Today, Inspector-General of Police, Ibrahim Idris, is expected to appear before the Senate. He will be grilled by the lawmakers on the arrest, detention and hospitalisation of Senator Dino Melaye.
The appearance will be broadcast live on Nigerian Television Authority. The upper chamber of the National Assembly had last Wednesday summoned the police boss to brief senators the next day on Melaye’s case and the killings by armed herdsmen and militias across the country.
Idris however shunned the invitation, choosing to accompany President Muhammadu Buhari who was on a two-day visit to Bauchi State instead.
The lawmakers had declined to engage his representative, the Deputy Inspector-General of Police (Operations), Mr. Joshak Habila. Miffed by his non-appearance, the Senate had resolved to reschedule the IG’s address to today.
In another development, the Senate Committee on Judiciary, Human Rights and Legal Matters is expected to present its report on Wednesday (today) on President Muhammadu Buhari’s approval of the payment of $496m out of the Excess Crude Account for the purchase of military aircraft.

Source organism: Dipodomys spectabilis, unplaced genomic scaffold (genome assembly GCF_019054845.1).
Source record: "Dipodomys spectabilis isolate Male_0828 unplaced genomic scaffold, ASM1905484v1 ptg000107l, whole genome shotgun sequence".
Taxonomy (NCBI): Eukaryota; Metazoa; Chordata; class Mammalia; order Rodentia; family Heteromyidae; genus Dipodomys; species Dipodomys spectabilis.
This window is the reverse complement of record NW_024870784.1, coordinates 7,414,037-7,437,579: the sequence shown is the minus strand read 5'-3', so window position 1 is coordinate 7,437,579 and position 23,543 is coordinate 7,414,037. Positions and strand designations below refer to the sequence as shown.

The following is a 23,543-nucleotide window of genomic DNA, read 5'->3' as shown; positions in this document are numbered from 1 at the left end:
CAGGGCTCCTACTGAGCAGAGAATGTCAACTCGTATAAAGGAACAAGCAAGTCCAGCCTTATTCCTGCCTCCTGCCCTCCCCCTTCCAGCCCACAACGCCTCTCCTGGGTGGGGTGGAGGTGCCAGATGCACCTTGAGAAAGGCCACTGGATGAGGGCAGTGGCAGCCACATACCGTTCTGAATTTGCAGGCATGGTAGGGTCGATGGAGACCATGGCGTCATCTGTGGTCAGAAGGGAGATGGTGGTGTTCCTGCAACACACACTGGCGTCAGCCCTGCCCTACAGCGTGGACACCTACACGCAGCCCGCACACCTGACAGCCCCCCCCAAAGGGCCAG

The 12 Super Tucano aircraft ordered from the United States will be delivered in 2020. The Senate had on Thursday resolved to refer the matter to the committee for legal advice, when lawmakers became divided on it.
The panel was given the mandate to investigate the circumstances surrounding the arms deal and whether the President violated the constitution or not.
Most of the lawmakers who spoke on the withdrawal and spending pointed out that the President had breached Section 80 of the 1999 Constitution, while a few disagreed.
Senator Mathew Uroghide, who is the Chairman of the Committee on Public Accounts, had specifically urged the President of the Senate, Bukola Saraki, to allow the chamber to invoke Section 143 of the 1999 Constitution against the President.
Uroghide had said;
“There are serious consequences for the violation of our constitution. As a consequence, the only thing that we can draw from on this is that we call on you (Saraki) to invoke Section 143 of the 1999 Constitution. What it means is that this matter does not need to be investigated; it is clear that this offence has been committed by Mr. President.
“I want the Senate to resolve that what the President has done is procedurally wrong and it is a violation of our constitution. It must be condemned and, of course, the consequences that are contained in the constitution – in Section 143 – should be invoked.”
Saraki had last Wednesday read a letter from Buhari in which the President admitted that the money had been withdrawn and paid to the US ahead of legislative approval. This, Buhari said, was done to beat the deadline for the arms deal.
The President recalled that due to the “security emergencies” in the country, which was discussed with state governors, the National Economic Council on December 14, 2017, approved that up to $1bn be released and utilised from the Excess Crude Account to address the situation.